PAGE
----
A child’s growth and development depends on discipline. The Bible calls humans God’s children, his creation. He wants what’s best for us, and that kind of parenting takes time, energy, commitment and love. It takes an extra-long time when you give the beings you create free will, and commit to honouring it.
When considering God’s anger and actions in the Old Testament, we should always ask why he is angry and what his response is in light of humanity’s actions. If we are his creation (his children), how is he parenting us? What’s the overall journey? An overwhelming sense of patience and love emerges from the Biblical picture of God when we consider his character over thousands and thousands of years.
Please hear me. I’m not saying that biblical hardships (from war, to hunger, to slavery) is God’s way of teaching humanity a lesson. That’s far too simplistic and ultimately the opposite of the biblical message. As we already established, the world is a broken place, and humans have free will. We must take responsibility for our actions, and the consequences of them. The Bible would teach that God is, however, in the middle of all this and working things out for the good. He’s involved, he’s in the thick of it. From time to time in the Bible we see God bring correction and discipline, but any good parent would agree this is necessary for the growth of a child.
Not to get ahead of ourselves, but as much as humanity could use a swift kick in the pants now and then, how does God ultimately react to our rebellion? What is his big solution to the problem? We see how ancient kings and emperors dealt with rebellion. Rebellions will be brutally crushed, said the Persians, Babylonians and Romans.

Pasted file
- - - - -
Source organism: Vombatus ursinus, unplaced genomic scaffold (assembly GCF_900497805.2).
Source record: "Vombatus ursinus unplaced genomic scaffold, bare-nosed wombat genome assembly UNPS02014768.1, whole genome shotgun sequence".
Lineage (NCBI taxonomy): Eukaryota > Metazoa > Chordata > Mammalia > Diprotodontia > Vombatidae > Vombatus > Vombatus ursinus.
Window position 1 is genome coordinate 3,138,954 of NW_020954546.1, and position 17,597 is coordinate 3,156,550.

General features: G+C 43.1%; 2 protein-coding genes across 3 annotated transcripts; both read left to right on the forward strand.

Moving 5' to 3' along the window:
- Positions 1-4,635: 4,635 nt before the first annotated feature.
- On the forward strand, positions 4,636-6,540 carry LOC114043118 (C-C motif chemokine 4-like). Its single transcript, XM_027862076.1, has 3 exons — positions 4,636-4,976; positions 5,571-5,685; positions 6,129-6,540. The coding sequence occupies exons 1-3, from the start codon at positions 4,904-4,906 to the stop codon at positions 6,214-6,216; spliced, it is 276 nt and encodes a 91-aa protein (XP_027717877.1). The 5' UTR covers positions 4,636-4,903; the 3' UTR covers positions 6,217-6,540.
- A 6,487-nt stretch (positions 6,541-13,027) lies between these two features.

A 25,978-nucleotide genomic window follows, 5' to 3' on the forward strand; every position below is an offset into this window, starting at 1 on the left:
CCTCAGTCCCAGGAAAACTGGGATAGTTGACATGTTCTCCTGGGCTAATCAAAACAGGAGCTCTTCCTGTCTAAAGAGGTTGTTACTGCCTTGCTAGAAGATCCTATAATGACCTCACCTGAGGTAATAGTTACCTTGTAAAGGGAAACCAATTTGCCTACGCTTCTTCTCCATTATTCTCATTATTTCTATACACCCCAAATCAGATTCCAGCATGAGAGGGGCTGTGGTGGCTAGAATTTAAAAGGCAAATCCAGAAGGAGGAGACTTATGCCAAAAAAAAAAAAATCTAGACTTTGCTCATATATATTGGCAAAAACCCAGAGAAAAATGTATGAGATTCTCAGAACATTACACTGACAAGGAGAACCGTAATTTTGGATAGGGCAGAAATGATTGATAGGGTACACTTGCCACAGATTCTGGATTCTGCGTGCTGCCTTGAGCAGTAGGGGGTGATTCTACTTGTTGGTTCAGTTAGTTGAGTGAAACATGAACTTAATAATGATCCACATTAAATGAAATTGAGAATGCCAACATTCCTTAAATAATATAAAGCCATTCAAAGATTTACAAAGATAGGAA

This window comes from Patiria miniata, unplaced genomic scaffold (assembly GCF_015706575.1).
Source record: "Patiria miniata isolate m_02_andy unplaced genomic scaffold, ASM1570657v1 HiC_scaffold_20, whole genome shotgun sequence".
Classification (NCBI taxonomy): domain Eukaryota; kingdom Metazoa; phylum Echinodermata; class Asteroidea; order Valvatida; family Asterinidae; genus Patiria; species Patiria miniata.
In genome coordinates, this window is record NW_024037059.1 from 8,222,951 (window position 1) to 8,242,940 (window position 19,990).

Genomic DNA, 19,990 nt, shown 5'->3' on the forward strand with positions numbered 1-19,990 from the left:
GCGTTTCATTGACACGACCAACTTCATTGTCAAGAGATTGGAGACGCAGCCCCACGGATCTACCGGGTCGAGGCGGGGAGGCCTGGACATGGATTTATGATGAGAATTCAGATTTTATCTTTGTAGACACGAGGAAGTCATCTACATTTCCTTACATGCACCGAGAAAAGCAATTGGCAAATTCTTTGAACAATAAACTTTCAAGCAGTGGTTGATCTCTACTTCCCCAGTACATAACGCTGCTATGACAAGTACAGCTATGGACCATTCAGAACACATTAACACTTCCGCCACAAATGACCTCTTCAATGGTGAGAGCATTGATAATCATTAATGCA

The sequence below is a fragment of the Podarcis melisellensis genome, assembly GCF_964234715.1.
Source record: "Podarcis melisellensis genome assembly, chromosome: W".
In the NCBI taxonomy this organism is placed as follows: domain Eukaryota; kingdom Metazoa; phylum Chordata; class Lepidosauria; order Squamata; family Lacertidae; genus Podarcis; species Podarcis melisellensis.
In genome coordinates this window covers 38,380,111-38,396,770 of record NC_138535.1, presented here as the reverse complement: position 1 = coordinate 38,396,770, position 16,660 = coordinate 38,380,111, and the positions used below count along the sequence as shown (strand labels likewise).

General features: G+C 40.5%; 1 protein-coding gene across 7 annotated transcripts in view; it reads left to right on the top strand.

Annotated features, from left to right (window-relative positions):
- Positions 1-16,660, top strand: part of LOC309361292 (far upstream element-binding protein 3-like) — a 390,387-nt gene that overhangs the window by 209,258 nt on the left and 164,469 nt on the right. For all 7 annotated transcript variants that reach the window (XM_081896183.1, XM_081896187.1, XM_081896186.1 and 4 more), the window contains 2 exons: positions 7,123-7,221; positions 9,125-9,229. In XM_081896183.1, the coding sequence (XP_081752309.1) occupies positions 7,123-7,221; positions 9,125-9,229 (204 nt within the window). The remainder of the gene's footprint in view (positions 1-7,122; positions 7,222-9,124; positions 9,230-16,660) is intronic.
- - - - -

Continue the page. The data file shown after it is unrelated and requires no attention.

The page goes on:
The biblical narrative tells us God ultimately fixes the world’s problem of evil. He does so not by punishing it, but by absorbing evil through Jesus’ sacrifice on the cross. Through Jesus, God inhaled death, and exhaled life. As one of my old professors used to say: grace is getting what you don’t deserve, and mercy is not getting what you deserve. The Bible says that through Jesus, humanity receives both grace and mercy.
Time is of the essence.
God spoke to and acted in ways that the people of that time understood. He functioned within culture. Some argue the best way to read the Bible is to look for the redemptive movement within each book or story. Is God trying to move humanity forward on issues of morality, justice and peace? What is the direction in each story, and time? What’s the direction in the broader biblical narrative? Paul sees it this way in a letter to a group of people called the Galatians:
“But when the fullness of time had come, God sent forth his Son, born of woman, born under the law, to redeem those who were under the law, so that we might receive adoption as sons. And because you are sons, God has sent the Spirit of his Son into our hearts, crying, “Abba! Father!” So you are no longer a slave, but a son, and if a son, then an heir through God.”
This phrase “fullness of time” is important. It means, amongst other things, “just the right time.” It means the God of the Bible had a plan, and humanity was on a journey. Jesus came when the time was right. There were a lot of humans who lived before Jesus, more have lived since and still more are being born every day. The biblical story says we’re all part of one giant journey.
Growth takes time. As a young man I often get frustrated with how slow life seems to progress. When will real life kick in? When will I get there? Because I’m a Christian I believe God is deeply invested in my life. I often have to remind myself that God is usually more like a slow cooker than a microwave. How long does it usually take for you to grow or progress? I’m certainly not a quick learner. Paul wrote this to a group of Christians living in Rome as he shared his struggle to learn and grow:
“I don’t understand what I do. I don’t do what I want to do. In- stead, I do what I hate to do. I do what I don’t want to do.”
Does Paul sound a little turned around? Have you ever felt this way? My journey will take time. Your journey will take time. Humanity’s collective journey will take time.